It was the self-tied repp bow tie that stopped me as I channel surfed.
It was an article of dress I'm somewhat familiar with, even if it was an unfamiliar feature on the clothing of cable news blabbers of this century's aughts. What it means to say to the world is "I know how to tie a bow tie," a decidedly exclusive skill in the modern world and one almost always found among upper class or prep school types in maturity.
I've been watching TV news yammerers since John Cameron Swayze in the primordial '50s. That was the decade where such dress belonged.
So I said to myself "someone is going to a lot of trouble to identify himself." The neck that was thus festooned belonged to Tucker Carlson. When he opened his mouth to speak, he had the sound of a monied education. Look up his biography online and you discover that his wealthy father's second wife was an heiress in the family that had owned Swanson frozen foods. Carlson himself was briefly a student at a boarding school in Switzerland.
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People who tie their own bow ties often are proclaiming their exclusive social origins to the world. So rare is such a self-proclamation in the world of cable TV news that it stopped me in my tracks. I decided to stop channel-surfing for a minute and listen to the voice that came with the tie.
It was the MSNBC network. The fellow was talking to a hair-raisingly articulate woman named Rachel Maddow.
It was Carlson's TV show, which means, that's right, Carlson more or less discovered Maddow for TV purposes.
Maddow is the seemingly best-informed and eloquent liberal voice in all of television.
Carlson, as he has weirdly evolved over the past two decades of television, has become a symbol for the most inflammatory rightist political commentary on Fox News where his 8 p.m. daily show can be found.
He doesn't seem to wear bow ties anymore. Repp ties? Sure. But not self-tied bow ties. The ties he wears could be worn by anyone, not just by people with an unusual life skill in the 21st century.
(At this point, a reader might ask: "OK, smart aleck, how do you dress?" No, I do not know how to tie a bow tie. But then, ever since covering the Woodstock festival in 1969 – where I arrived wearing a suit and a tie – I've avoided ties as much as humanly possible. If you need to characterize my mode of dress, make it half-'50s preppie and half '60s rebel.)
All manner of extreme right stands are now associated with Carlson that would have been highly unlikely back when he was on MSNBC as a representative of monied education.
Even if we assume that back in the aughts Carlson was a conservative – by no means an easy assumption given what he said – he would be, at the time, flavored like a William F. Buckley Jr. conservative. That is, in the manner of not the life of a wealthy, ex-Yale conservative that strenuously did all he could to dissociate himself from extremists like the John Birch Society and its ilk.
What is important to remember about Buckley is that, notwithstanding his stands in those thuggish TV debates he had with Gore Vidal wherein he famously promised to sock Vidal in the nose, he was renowned as the founder and editor of the National Review for employing the talents of those of the liberal persuasion. Prominently. One of them, for instance, was John Leonard, who later became the indefatigably brilliant editor of the New York Times Book Review in what were probably its best years. On Buckley's TV show "Firing Line," he employed liberal commentator Jeff Greenfield as an interviewer for the simple reason that Greenfield had the interrogative skills of a dynamite lawyer and the polemic skills of the smartest pol on the block.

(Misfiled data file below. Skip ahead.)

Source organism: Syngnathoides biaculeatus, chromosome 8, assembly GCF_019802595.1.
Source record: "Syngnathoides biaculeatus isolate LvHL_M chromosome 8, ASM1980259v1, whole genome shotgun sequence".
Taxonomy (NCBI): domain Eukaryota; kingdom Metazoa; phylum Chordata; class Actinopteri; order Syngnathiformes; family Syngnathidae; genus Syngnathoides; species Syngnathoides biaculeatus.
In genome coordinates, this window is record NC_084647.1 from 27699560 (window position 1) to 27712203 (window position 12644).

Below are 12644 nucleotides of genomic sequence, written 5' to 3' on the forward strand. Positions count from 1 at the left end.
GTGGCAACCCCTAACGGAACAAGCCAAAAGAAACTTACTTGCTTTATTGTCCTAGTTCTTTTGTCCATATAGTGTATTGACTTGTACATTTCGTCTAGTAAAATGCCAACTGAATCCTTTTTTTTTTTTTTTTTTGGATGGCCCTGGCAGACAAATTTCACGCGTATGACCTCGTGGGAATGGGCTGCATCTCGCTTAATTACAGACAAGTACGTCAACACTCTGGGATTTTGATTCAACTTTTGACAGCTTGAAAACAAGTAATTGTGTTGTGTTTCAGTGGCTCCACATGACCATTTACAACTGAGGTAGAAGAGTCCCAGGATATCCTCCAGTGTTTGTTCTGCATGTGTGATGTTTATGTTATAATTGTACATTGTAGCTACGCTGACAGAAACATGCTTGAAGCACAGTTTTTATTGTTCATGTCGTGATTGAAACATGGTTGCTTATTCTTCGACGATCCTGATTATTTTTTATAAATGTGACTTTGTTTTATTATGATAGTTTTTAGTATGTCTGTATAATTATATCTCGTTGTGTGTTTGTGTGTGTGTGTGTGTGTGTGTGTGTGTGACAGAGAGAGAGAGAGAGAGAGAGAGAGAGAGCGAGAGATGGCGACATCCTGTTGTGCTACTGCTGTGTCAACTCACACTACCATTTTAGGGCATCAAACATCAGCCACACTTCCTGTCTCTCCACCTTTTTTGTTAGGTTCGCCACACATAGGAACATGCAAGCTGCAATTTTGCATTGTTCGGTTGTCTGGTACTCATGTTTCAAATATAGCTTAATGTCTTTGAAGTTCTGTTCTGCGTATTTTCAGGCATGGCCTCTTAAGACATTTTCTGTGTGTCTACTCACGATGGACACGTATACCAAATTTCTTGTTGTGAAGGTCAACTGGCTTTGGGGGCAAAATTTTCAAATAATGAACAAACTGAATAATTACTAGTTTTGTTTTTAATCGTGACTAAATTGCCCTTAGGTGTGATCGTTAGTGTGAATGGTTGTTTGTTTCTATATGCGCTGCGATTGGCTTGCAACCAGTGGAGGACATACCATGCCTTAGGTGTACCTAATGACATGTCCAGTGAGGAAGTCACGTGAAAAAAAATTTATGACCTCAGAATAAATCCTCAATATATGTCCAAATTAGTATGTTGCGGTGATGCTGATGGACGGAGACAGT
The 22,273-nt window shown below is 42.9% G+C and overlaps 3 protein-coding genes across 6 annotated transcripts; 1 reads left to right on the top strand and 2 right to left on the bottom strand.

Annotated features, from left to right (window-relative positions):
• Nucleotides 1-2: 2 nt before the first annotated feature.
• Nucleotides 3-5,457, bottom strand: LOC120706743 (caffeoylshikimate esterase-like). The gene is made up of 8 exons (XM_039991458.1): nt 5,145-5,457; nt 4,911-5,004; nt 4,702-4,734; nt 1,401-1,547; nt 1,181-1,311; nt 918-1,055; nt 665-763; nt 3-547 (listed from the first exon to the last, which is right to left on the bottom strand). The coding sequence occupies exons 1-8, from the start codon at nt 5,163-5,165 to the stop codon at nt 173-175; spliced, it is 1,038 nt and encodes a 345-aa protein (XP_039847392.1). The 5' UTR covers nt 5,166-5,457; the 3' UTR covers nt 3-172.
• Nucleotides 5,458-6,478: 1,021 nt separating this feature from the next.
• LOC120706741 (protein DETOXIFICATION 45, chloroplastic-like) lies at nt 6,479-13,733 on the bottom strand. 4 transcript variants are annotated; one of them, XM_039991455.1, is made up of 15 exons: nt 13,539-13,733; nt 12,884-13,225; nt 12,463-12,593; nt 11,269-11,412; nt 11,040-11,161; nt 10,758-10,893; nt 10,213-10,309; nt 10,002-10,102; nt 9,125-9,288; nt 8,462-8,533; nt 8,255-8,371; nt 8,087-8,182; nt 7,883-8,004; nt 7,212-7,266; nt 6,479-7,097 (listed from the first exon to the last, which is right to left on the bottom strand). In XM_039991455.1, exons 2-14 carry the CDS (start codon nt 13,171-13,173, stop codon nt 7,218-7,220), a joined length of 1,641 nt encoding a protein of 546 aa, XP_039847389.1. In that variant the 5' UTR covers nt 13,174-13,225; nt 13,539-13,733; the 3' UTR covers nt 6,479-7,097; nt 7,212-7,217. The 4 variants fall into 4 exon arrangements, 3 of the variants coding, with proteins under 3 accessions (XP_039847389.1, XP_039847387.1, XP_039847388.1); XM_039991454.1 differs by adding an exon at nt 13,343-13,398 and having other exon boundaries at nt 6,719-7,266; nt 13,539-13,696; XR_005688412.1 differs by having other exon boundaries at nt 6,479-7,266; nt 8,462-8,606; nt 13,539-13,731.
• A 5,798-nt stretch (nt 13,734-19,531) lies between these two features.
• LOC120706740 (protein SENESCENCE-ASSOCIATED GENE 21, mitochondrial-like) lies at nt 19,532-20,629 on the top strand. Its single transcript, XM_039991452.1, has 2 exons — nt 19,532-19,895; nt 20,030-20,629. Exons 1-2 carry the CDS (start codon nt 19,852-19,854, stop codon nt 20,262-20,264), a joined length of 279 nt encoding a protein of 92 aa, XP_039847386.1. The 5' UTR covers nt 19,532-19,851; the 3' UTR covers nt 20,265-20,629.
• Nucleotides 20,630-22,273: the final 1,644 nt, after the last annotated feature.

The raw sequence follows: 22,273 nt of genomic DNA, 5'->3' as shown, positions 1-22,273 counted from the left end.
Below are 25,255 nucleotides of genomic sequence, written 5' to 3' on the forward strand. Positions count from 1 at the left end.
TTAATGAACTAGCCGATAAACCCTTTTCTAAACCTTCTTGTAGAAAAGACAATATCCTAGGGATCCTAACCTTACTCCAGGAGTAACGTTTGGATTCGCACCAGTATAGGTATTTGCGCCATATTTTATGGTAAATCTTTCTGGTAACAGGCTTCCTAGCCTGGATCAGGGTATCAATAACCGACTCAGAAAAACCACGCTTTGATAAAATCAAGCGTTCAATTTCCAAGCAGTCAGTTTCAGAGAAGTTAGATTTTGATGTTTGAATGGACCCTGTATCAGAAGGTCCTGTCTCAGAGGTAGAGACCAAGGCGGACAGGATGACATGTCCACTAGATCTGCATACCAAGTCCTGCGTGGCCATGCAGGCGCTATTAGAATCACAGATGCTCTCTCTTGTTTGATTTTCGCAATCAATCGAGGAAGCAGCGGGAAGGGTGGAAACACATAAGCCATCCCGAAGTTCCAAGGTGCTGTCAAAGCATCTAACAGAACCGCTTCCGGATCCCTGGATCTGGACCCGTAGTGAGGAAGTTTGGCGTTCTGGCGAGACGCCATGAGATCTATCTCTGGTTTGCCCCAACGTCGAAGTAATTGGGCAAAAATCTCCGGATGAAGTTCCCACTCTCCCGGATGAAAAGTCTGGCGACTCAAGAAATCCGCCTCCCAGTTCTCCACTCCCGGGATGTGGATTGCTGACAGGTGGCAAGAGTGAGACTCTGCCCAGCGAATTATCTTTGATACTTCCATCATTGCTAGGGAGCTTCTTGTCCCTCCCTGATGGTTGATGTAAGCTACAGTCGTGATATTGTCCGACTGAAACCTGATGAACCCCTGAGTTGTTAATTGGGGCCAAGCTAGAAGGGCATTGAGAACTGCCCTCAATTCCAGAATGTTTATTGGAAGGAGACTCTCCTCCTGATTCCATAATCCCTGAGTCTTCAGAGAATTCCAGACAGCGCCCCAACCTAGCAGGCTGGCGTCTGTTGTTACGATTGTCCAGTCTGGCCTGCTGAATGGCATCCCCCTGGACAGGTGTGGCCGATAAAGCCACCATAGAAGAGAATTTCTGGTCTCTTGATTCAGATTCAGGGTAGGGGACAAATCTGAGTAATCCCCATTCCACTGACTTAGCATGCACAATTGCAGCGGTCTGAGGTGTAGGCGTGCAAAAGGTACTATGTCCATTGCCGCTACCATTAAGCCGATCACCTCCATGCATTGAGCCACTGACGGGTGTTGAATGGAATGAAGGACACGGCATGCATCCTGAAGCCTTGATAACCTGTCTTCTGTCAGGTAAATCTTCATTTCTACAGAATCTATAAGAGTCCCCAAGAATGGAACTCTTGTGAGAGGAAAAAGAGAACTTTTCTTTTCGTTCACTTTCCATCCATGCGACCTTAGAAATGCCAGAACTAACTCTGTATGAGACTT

In other words, Buckley liked smart, talented people – really, really smart talented people.
So did Carlson, once upon a time back when Bush II was prez. And Maddow was revealed to us all.
The Carlson we've got now was:
• Revealed by the Dominion Voting System $1.6 billion suit against Fox News to be a staunch disbeliever in Donald Trump's 2020 victory as well as someone who would text a friend about Trump, in January 2021, that "I hate him passionately."
• Well-known to have helped promulgate the far right's roundly despised "replacement theory" on the air. Recently, his show obtained a megaton of raw footage from the Jan. 6 riot in the Capitol from the current speaker of the House which he used in selective form to prove that it wasn't really a seditious riot but rather a calm, well-comported sightseeing tour of a national landmark.
That, of course, is a little like showing footage of soldiers on Iwo Jima trying to scarf some combat rations as American tourists being introduced to the sights of the South Pacific so that Ezio Pinza could sing about them later.
How did a relatively independent operator like Carlson turn into a highly rated fount of extremism?
The answer, I think, came to us long ago with that self-tied bow tie. He was, at the time, trying to wear the identity he hoped to establish.
He was advertising his background to those who might hear his dog whistle.
In this century's aughts, that meant bringing the intellectual heft of Maddow to MSNBC the way Buckley employed Leonard and Greenfield.
In 2023, that means being the most extremist troublemaker at Fox News, proclaiming the virtues of Trump's "stolen" election theories and provoking the most extreme reactions among some of Fox's viewers.
It seems to me, he is now crystal clear as a type that has been known since broadcasting was in its cradle: a naked, ratings-seeking opportunist.
Go back to Budd Schulberg's "What Makes Sammy Run?" And Elia Kazan's movie "A Face in the Crowd."
One heck of a familiar story, that one.